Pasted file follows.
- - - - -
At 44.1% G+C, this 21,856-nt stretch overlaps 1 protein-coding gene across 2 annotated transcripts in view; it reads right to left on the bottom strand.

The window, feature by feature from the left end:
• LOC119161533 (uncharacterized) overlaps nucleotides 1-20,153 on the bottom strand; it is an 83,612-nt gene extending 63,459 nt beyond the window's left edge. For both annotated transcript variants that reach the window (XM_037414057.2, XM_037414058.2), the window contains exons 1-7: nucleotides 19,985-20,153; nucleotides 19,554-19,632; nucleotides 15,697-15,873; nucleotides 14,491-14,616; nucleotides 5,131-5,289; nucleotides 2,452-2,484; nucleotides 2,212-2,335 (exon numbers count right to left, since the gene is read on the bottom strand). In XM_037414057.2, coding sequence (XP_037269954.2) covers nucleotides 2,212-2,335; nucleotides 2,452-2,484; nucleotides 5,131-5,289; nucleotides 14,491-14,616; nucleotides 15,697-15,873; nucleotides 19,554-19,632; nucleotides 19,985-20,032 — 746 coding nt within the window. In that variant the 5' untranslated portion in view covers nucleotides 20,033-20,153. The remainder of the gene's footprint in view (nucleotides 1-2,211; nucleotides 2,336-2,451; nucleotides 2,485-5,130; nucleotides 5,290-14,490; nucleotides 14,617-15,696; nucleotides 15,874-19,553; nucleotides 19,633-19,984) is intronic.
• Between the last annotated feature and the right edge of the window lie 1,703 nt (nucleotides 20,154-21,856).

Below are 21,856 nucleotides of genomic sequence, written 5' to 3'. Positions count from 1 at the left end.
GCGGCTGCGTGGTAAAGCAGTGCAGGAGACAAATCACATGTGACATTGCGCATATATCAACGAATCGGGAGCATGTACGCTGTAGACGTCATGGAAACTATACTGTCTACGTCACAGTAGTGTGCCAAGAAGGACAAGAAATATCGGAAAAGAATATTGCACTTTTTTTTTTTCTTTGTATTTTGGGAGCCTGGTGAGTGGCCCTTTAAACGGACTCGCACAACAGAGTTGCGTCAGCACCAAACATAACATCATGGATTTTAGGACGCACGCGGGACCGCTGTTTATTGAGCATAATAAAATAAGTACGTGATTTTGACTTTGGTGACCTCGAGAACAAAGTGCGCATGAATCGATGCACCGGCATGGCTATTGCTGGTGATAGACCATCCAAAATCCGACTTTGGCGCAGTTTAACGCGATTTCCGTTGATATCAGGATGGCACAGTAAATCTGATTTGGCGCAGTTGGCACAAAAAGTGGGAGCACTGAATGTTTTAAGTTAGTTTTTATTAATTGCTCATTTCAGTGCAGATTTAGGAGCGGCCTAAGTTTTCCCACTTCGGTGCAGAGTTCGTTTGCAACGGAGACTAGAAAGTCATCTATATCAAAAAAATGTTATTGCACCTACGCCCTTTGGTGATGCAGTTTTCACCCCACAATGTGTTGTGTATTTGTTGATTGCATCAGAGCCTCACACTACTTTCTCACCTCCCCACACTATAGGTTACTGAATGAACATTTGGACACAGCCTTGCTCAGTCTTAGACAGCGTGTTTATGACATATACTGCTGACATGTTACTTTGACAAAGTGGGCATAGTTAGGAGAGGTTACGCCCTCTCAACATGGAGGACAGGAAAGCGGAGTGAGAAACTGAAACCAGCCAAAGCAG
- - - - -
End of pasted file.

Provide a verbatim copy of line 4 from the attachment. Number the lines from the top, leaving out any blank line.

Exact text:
• Between the last annotated feature and the right edge of the window lie 1,703 nt (nucleotides 20,154-21,856).